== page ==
The phrase, "whatever will be will be", is taken from the song "Que Sera Sera".

I understand the equivalent expression in Japanese is:


But I'm wondering how you will literally translate the phrase. In particular, I'm not sure how to translate "whatever" in this case.

1 Answer 1


I understand the equivalent expression in Japanese is:


I wonder where you found that because by far the most-often used Japanese translation for "Whatever will be will be." would be:

「なるようになる」 or 「なるようになるだろう」

These phrases do not use a counterpart of "whatever" in them as they already sound completely natural without it to us native Japanese-speakers.

But if you insist that a word for "whatever" be used, one could say:


Also common would be:


We love using our 「しか~~ない」 construct.

(I will not even explain the ungrammaticality of the phrase "Que sera sera." That is only American-made Spanish or French, which is just like the weird Engrish used in Japan.)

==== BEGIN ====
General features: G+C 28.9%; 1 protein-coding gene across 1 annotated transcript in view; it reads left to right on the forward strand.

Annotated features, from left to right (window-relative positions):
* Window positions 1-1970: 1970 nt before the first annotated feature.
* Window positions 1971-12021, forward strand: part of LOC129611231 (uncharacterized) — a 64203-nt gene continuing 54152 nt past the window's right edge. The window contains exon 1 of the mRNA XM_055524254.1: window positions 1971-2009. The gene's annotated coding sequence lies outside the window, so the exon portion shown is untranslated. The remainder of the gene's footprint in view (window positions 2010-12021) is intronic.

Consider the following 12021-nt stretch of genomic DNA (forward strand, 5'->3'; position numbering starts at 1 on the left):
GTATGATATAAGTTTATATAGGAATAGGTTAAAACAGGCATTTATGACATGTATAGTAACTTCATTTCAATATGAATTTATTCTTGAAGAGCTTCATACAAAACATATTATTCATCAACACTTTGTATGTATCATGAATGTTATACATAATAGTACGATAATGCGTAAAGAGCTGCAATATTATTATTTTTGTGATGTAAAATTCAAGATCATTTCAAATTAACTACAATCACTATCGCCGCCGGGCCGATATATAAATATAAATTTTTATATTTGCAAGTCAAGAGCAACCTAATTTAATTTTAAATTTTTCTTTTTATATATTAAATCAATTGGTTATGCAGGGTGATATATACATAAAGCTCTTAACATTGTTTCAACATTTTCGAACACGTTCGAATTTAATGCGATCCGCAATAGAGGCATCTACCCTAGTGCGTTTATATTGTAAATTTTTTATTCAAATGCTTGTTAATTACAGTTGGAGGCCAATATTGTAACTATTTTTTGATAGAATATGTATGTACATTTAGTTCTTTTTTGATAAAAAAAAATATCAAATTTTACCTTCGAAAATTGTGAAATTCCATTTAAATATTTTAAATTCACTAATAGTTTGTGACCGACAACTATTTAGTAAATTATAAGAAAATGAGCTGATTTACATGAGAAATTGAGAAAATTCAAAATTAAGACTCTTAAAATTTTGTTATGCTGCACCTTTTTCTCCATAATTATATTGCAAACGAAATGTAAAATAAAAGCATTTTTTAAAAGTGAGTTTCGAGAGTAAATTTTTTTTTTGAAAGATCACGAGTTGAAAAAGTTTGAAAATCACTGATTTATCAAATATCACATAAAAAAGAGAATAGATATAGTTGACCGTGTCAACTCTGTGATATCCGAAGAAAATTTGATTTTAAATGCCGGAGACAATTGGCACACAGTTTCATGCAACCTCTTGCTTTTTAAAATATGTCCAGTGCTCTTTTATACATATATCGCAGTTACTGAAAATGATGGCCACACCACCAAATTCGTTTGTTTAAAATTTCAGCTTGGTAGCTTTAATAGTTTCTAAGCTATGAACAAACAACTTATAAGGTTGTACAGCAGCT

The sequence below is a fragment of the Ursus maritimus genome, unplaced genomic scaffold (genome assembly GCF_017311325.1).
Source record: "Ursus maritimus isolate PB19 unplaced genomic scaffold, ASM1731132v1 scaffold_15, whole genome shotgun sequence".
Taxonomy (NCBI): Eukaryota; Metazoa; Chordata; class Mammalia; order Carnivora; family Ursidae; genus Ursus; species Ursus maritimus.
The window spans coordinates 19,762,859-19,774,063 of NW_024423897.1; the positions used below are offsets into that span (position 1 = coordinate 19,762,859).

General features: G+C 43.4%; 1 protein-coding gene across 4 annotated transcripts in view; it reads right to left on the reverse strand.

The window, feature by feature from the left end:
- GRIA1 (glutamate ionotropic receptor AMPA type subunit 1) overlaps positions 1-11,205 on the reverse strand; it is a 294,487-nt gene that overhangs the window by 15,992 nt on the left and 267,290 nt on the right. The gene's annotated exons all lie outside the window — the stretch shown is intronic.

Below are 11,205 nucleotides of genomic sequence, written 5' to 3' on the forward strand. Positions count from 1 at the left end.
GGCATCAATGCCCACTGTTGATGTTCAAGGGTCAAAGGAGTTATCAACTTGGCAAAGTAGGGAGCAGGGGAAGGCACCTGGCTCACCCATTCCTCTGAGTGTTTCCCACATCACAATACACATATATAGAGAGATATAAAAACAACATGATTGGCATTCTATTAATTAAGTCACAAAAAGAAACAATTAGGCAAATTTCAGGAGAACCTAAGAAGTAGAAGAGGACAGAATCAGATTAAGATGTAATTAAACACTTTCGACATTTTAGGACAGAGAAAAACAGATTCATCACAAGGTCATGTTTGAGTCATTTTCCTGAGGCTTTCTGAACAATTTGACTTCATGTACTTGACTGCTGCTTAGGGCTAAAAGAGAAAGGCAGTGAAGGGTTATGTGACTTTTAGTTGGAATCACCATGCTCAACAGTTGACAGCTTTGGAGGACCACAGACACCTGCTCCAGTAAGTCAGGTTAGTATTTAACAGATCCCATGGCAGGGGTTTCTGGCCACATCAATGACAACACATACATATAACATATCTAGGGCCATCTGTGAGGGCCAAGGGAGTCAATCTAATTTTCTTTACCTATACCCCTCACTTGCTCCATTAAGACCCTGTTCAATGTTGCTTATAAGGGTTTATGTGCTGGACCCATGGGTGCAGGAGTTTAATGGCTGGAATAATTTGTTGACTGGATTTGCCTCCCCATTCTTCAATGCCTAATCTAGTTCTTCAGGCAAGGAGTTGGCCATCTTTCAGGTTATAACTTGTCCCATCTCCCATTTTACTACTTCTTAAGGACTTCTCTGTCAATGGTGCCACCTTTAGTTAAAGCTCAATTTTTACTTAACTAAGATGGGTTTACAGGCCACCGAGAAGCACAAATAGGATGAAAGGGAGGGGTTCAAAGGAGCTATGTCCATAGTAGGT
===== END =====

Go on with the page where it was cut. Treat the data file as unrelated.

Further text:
• 1
    "Que sera sera" traces its origin to Christopher Marlowe's play Doctor Faustus at the end of the 16th century and the phrase "Che sera sera", which he borrowed from Italian (based on the spelling). Considering the fact that a(n Elizabethan-era British) playwright wrote it for a play sheds some light to its construction; playwrights often break grammar rules to make lyrics work. It was only later adapted in some movies in America in the 20th century which were released before the hit 1956 song by Jay Livingston. But it's true that the use of "whatever" in the song is likely a liberty taken...
    – TylerH
    Commented Apr 17, 2018 at 15:43

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